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What is HACCP?
The National Advisory Committee on Microbiological Criteria for Foods (Committee) reconvened a Hazard Analysis and Critical Control Point (HACCP) Working Group in 1995. D’bone is following all HACCP guidelines.
The primary goal was to review the Committee’s November 1992 HACCP document, comparing it to current HACCP guidance prepared by the Codex Committee on Food Hygiene.
Based upon its review, the Committee made the HACCP principles more concise; revised and added definitions; included sections on prerequisite programs, education and training, and implementation and maintenance of the HACCP plan; revised and provided a more detailed explanation of the application of HACCP principles; and provided an additional decision tree for identifying critical control points (CCPs).
The Committee again endorses HACCP as an effective and rational means of assuring food safety from harvest to consumption. Preventing problems from occurring is the paramount goal underlying any HACCP system.
Seven basic principles are employed in the development of HACCP plans that meet the stated goal. These principles include hazard analysis, CCP identification, establishing critical limits, monitoring procedures, corrective actions, verification procedures, and record-keeping and documentation.
Under such systems, if a deviation occurs indicating that control has been lost, the deviation is detected and appropriate steps are taken to reestablish control in a timely manner to assure that potentially hazardous products do not reach the consumer. In the application of HACCP, the use of microbiological testing is seldom an effective means of monitoring CCPs because of the time required to obtain results.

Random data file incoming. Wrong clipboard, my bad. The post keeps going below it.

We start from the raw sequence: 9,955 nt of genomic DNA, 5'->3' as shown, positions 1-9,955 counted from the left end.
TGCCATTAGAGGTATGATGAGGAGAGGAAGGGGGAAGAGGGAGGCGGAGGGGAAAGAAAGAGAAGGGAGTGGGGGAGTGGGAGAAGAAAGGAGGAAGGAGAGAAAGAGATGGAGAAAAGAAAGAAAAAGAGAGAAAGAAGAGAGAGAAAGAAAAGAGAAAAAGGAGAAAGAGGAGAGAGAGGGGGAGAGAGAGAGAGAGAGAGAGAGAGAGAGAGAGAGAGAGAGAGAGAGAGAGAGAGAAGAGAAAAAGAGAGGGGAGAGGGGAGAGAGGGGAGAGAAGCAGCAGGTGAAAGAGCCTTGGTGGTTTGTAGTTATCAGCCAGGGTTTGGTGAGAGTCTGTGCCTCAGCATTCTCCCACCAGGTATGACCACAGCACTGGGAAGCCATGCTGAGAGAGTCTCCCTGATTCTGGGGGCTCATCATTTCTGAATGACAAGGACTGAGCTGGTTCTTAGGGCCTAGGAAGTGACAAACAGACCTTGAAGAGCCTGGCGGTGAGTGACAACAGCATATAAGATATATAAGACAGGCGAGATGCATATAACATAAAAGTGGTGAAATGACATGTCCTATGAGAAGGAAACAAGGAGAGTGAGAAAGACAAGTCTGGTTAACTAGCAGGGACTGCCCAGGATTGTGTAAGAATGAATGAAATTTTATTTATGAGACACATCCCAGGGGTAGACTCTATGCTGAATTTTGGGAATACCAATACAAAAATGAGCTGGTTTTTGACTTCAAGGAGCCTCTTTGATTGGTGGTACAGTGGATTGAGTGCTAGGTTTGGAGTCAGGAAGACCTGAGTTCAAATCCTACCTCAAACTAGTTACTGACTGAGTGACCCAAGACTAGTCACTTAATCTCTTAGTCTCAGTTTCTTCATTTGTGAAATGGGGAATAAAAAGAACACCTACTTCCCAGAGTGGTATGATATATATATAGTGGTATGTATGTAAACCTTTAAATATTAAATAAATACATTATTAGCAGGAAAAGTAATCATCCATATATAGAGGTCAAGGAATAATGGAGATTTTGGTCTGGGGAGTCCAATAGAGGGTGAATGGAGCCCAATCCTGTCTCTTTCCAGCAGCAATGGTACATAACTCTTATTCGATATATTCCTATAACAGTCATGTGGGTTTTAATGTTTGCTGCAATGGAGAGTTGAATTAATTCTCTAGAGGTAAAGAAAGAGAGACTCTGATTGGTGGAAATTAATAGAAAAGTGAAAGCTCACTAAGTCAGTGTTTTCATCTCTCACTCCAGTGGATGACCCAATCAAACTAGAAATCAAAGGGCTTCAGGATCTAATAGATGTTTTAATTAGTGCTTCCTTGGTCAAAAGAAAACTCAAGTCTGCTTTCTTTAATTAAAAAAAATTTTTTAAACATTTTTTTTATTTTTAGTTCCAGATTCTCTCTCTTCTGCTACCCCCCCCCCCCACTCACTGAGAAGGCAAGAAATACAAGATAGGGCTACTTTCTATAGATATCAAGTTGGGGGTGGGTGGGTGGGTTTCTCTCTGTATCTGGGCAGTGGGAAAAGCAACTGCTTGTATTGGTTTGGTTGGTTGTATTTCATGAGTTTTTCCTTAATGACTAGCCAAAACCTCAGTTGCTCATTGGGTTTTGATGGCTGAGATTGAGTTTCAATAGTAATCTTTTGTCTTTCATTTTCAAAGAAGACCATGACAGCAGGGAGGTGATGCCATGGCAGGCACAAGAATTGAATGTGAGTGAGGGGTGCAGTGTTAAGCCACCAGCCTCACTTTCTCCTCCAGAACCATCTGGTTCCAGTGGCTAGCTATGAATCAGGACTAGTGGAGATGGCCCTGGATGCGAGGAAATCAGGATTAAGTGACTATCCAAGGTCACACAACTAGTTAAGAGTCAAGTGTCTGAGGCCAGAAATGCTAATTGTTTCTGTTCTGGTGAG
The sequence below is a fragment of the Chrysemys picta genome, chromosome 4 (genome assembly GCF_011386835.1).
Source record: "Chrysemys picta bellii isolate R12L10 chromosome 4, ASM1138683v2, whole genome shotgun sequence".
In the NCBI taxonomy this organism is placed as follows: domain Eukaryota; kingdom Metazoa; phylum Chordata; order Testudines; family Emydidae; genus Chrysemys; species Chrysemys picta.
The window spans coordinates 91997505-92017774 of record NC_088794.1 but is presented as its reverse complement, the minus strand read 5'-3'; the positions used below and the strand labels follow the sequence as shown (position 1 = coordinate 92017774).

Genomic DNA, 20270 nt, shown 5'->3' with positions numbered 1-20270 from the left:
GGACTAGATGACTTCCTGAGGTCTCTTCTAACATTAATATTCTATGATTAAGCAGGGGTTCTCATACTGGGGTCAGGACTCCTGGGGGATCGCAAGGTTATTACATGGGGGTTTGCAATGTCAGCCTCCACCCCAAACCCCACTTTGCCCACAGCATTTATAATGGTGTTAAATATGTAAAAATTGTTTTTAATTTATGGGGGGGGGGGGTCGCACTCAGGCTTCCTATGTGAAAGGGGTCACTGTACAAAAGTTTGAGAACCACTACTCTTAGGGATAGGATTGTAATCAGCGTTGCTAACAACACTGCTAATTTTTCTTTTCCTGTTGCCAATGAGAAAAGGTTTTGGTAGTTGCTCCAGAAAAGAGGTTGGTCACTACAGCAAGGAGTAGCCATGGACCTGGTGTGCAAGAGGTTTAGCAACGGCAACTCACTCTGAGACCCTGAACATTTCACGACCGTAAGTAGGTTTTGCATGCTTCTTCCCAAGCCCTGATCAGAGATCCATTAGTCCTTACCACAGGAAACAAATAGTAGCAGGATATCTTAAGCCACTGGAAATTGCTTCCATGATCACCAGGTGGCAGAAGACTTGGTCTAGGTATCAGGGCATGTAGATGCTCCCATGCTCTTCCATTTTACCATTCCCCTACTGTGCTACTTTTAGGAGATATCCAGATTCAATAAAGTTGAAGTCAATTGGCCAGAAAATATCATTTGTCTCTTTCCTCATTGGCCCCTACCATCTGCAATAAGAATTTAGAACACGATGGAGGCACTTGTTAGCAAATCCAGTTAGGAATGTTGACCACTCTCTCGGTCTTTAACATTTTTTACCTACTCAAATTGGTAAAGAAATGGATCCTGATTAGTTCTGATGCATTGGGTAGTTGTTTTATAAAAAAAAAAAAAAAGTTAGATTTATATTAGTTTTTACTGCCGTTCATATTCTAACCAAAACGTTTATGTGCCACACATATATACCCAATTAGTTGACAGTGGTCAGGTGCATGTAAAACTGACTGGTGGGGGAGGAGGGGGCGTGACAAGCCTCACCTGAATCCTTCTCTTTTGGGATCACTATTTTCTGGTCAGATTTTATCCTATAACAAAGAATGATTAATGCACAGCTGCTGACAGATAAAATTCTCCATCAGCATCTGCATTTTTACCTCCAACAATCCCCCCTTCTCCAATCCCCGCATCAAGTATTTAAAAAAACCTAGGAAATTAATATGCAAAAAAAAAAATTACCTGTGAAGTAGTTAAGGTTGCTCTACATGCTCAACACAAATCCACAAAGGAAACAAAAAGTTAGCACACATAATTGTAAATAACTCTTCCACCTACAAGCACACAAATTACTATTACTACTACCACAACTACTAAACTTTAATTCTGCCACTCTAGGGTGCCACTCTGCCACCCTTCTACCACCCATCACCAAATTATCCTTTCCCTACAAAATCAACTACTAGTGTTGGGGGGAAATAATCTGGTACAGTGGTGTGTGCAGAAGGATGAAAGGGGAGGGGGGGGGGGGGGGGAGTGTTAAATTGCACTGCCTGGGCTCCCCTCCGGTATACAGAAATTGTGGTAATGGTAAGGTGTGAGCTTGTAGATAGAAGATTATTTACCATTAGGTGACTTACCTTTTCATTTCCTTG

In most instances, monitoring of CCPs can best be accomplished through the use of physical and chemical tests, and through visual observations. Microbiological criteria do, however, play a role in verifying that the overall HACCP system is working. The Committee believes that the HACCP principles should be standardized to provide uniformity in training and applying the HACCP system by industry and government. In accordance with the National Academy of Sciences recommendation, the HACCP system must be developed by each food establishment and tailored to its individual product, processing and distribution conditions. In keeping with the Committee’s charge to provide recommendations to its sponsoring agencies regarding microbiological food safety issues, this document focuses on this area.
The Committee recognizes that in order to assure food safety, properly designed HACCP systems must also consider chemical and physical hazards in addition to other biological hazards. For a successful HACCP program to be properly implemented, management must be committed to a HACCP approach.
A commitment by management will indicate an awareness of the benefits and costs of HACCP and include education and training of employees. Benefits, in addition to the enhanced assurance of food safety, are a better use of resources and timely response to problems.
The Committee designed this document to guide the food industry and advise its sponsoring agencies in the implementation of HACCP systems.